[Outlook]Let the Games go onThe People’s Republic of China was founded in 1949. But it wasn’t until 35 years later, at the 1984 Olympic Games in Los Angeles, that Chinese athletes first participated in the event.
China joined the International Olympic Committee in 1953, but in 1956, it didn’t participate in the Melbourne Games because Taiwan did. Because the Taiwan issue was not resolved to its satisfaction, China withdrew from the IOC.
It was reinstated in 1979, but in 1980, when the Games were held in Moscow, China again boycotted them, siding with the United States in a protest of the former Soviet Union’s invasion of Afghanistan.
China is now hosting the 2008 Olympic Games. The Games are slightly more than 100 days away. But things are still not quite organized.
State leaders in other countries have decided to, or are thinking about, boycotting the event’s opening ceremony to protest against China’s violent crackdown on Tibetan demonstrators who have demanded independence.
Protestors have disrupted the torch relay in many places, prompting China to raise its voice and say that the Olympic Games should not be used for political purposes. It seems clear that history repeats itself.
The Olympic Charter adopted by the IOC states that the Olympic Games must uphold a pure spirit and not allow any type of discrimination. Article 1 stipulates that the purpose of the Olympic Games is to maintain peace and to contribute to the love of humankind. Article 3 states that individuals or countries shall not be discriminated against on the basis of their race, religion or political beliefs.
The more the IOC maintains that the spirit of the Olympic Games must be upheld, the more clearly it becomes how hard this is to do. Looking at the modern history of the Olympics, the years in which the Games were not used for some political purpose have been few.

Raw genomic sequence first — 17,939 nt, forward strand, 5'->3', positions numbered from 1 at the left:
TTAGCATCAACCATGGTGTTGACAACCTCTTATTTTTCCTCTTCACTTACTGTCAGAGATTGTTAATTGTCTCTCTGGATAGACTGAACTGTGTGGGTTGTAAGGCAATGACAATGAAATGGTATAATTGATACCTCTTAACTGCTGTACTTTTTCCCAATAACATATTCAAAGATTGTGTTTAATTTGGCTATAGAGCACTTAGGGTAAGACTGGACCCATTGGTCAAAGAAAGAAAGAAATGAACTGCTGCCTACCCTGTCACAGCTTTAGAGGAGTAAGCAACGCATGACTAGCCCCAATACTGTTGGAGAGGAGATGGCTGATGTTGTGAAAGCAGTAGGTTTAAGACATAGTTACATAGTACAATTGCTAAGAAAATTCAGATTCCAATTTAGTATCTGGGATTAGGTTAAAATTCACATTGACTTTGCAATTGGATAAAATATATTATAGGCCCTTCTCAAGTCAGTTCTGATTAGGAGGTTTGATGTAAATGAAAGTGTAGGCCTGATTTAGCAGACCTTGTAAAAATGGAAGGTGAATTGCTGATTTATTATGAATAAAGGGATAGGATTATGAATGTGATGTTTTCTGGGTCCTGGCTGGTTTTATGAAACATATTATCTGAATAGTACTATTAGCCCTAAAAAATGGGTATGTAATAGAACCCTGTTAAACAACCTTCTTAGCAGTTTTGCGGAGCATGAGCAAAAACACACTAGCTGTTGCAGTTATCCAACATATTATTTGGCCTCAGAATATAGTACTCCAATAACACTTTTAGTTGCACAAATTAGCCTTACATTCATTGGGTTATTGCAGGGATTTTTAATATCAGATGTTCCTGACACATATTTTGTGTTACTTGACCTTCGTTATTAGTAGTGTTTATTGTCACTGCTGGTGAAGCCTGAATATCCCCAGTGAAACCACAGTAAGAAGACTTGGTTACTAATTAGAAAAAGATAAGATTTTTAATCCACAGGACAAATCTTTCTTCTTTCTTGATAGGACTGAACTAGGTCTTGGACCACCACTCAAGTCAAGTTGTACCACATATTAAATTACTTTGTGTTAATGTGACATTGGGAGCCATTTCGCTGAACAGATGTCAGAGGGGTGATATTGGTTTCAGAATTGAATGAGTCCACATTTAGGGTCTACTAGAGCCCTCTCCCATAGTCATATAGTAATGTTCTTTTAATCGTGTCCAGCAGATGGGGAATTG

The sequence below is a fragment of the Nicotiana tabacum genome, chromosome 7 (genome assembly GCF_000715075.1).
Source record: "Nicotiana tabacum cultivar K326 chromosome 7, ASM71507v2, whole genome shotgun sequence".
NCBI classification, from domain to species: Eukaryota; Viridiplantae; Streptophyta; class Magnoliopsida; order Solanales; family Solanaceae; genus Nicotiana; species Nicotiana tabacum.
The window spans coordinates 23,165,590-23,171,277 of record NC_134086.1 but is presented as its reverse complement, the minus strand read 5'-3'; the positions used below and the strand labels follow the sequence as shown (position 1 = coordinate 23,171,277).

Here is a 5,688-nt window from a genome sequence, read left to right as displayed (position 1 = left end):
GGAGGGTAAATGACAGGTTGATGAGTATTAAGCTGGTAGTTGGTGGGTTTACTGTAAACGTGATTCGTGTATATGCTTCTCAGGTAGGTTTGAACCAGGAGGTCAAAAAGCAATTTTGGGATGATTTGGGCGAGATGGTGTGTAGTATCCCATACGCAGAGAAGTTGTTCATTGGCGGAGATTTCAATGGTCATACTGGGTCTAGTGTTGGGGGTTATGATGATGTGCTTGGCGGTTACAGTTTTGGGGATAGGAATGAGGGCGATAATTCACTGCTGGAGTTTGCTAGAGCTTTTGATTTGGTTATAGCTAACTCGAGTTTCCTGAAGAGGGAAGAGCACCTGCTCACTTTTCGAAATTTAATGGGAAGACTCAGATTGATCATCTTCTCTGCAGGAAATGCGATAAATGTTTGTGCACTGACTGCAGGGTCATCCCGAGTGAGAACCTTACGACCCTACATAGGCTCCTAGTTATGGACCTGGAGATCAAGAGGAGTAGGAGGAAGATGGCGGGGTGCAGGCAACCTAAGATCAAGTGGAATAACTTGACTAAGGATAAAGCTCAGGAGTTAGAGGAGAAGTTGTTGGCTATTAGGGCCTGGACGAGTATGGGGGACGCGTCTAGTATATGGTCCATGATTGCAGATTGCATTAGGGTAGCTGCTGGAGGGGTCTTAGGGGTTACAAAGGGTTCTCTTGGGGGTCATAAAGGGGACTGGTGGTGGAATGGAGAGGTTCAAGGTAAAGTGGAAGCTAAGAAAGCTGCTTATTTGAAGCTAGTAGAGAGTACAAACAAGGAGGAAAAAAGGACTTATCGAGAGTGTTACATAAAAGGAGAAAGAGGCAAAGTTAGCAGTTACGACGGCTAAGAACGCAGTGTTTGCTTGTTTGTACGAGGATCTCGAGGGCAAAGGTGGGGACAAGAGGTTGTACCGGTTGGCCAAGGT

Hitler held the Games in Berlin in 1936, soon after he took power, using the event as an opportunity to spread Nazi ideology. The Berlin Games are thus regarded as having done the most to tarnish the spirit of the Olympics. Former Korean President Chun Doo Hwan stopped at nothing to host the 1988 Seoul Olympic Games. This is far from the innocent spirit that the Olympic Games pursue.
In the 1972 Games, the Munich Massacre took place. Israeli athletes were taken as hostages and a total of 17 people were killed.
Black September, the group that broke into the quarters of the Israeli athletes, demanded the release of Palestinian prisoners who were held in Israel.
In 1980, Moscow was the host of the Olympic Games. But 60 countries boycotted them, protesting the former Soviet Union’s invasion of Afghanistan.
In the 1984 Games in Los Angeles, Eastern countries boycotted in turn, reducing the size of the event by half. Colin Moynihan, a rowing athlete for Great Britain who couldn’t participate in the Moscow Games, said that because politics found its way into the Olympics, he had to give up the dream of his life.
Why do factors other than sports come into play in the Olympics? Because the Games offer a chance to express one’s opinions worldwide. The entire world pays attention to the event, and journalists compete for news coverage. Many people go to great lengths to attract the media’s attention. In this context, people in Tibet staged demonstrations demanding independence about the time the Olympic torch was lit.
China ambitiously planned the longest torch route in history, but it has been disrupted by protestors along the way. In Paris, the torch was put out three times, and in San Francisco, the route was shortened.
In April 27, the torch relay goes through Korea.
However, many of the runners said they won’t participate. Human rights organizations plan to stage a large-scale rally to stop the relay. The police will not make the relay route public, and is even considering changing the route.
There is nothing wrong with expressing one’s opinions. The torch relay can be a good opportunity to do so. However, it is wrong to disrupt the relay. That is violence. Those who disrupt the relay use violence to protest against violence.
Some Koreans seem happy to see China in trouble because they have bad feelings about their neighbor, as it has attempted to distort the history of Northeast Asia, send North Korean refugees home by force and spread anti-Korean sentiment in the region.
Even if these allegations are true, the Beijing Olympic Games must be held successfully. The Olympic Games are meaningful because it makes people happy to see young, healthy athletes compete on the global stage, regardless of their ideologies or convictions.
*The writer is the editor of the special reporting team of the JoongAng Ilbo.
by Sohn Jang-hwan